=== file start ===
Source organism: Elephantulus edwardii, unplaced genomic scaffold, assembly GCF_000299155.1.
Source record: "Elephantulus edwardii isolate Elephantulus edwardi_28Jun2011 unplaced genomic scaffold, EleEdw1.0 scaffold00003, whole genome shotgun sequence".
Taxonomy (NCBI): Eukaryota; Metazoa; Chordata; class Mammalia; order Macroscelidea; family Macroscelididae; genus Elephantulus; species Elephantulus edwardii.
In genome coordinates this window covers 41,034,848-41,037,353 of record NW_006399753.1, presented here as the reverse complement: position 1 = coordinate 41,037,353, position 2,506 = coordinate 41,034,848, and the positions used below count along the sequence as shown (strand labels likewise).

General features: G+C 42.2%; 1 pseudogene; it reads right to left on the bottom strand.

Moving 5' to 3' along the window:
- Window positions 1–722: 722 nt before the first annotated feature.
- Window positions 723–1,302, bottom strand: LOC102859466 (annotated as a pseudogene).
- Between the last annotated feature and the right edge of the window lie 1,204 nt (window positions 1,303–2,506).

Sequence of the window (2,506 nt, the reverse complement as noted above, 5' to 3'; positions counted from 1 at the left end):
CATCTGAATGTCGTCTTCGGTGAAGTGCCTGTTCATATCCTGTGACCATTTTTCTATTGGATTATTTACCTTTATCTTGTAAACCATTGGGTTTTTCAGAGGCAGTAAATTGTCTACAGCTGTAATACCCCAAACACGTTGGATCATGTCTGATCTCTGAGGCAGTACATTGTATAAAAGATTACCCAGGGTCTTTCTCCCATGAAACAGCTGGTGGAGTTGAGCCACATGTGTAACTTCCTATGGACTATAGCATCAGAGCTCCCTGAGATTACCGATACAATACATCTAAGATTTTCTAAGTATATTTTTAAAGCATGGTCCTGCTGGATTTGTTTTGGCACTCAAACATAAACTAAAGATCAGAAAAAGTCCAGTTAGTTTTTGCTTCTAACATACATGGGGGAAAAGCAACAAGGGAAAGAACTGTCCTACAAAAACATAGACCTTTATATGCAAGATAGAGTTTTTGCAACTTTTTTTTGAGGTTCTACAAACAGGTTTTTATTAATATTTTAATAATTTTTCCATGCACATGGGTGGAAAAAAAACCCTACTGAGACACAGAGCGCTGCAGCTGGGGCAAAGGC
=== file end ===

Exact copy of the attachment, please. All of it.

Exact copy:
Source organism: Elephantulus edwardii, unplaced genomic scaffold, assembly GCF_000299155.1.
Source record: "Elephantulus edwardii isolate Elephantulus edwardi_28Jun2011 unplaced genomic scaffold, EleEdw1.0 scaffold00003, whole genome shotgun sequence".
Taxonomy (NCBI): Eukaryota; Metazoa; Chordata; class Mammalia; order Macroscelidea; family Macroscelididae; genus Elephantulus; species Elephantulus edwardii.
In genome coordinates this window covers 41,034,848-41,037,353 of record NW_006399753.1, presented here as the reverse complement: position 1 = coordinate 41,037,353, position 2,506 = coordinate 41,034,848, and the positions used below count along the sequence as shown (strand labels likewise).

General features: G+C 42.2%; 1 pseudogene; it reads right to left on the bottom strand.

Moving 5' to 3' along the window:
- Window positions 1–722: 722 nt before the first annotated feature.
- Window positions 723–1,302, bottom strand: LOC102859466 (annotated as a pseudogene).
- Between the last annotated feature and the right edge of the window lie 1,204 nt (window positions 1,303–2,506).

Sequence of the window (2,506 nt, the reverse complement as noted above, 5' to 3'; positions counted from 1 at the left end):
CATCTGAATGTCGTCTTCGGTGAAGTGCCTGTTCATATCCTGTGACCATTTTTCTATTGGATTATTTACCTTTATCTTGTAAACCATTGGGTTTTTCAGAGGCAGTAAATTGTCTACAGCTGTAATACCCCAAACACGTTGGATCATGTCTGATCTCTGAGGCAGTACATTGTATAAAAGATTACCCAGGGTCTTTCTCCCATGAAACAGCTGGTGGAGTTGAGCCACATGTGTAACTTCCTATGGACTATAGCATCAGAGCTCCCTGAGATTACCGATACAATACATCTAAGATTTTCTAAGTATATTTTTAAAGCATGGTCCTGCTGGATTTGTTTTGGCACTCAAACATAAACTAAAGATCAGAAAAAGTCCAGTTAGTTTTTGCTTCTAACATACATGGGGGAAAAGCAACAAGGGAAAGAACTGTCCTACAAAAACATAGACCTTTATATGCAAGATAGAGTTTTTGCAACTTTTTTTTGAGGTTCTACAAACAGGTTTTTATTAATATTTTAATAATTTTTCCATGCACATGGGTGGAAAAAAAACCCTACTGAGACACAGAGCGCTGCAGCTGGGGCAAAGGC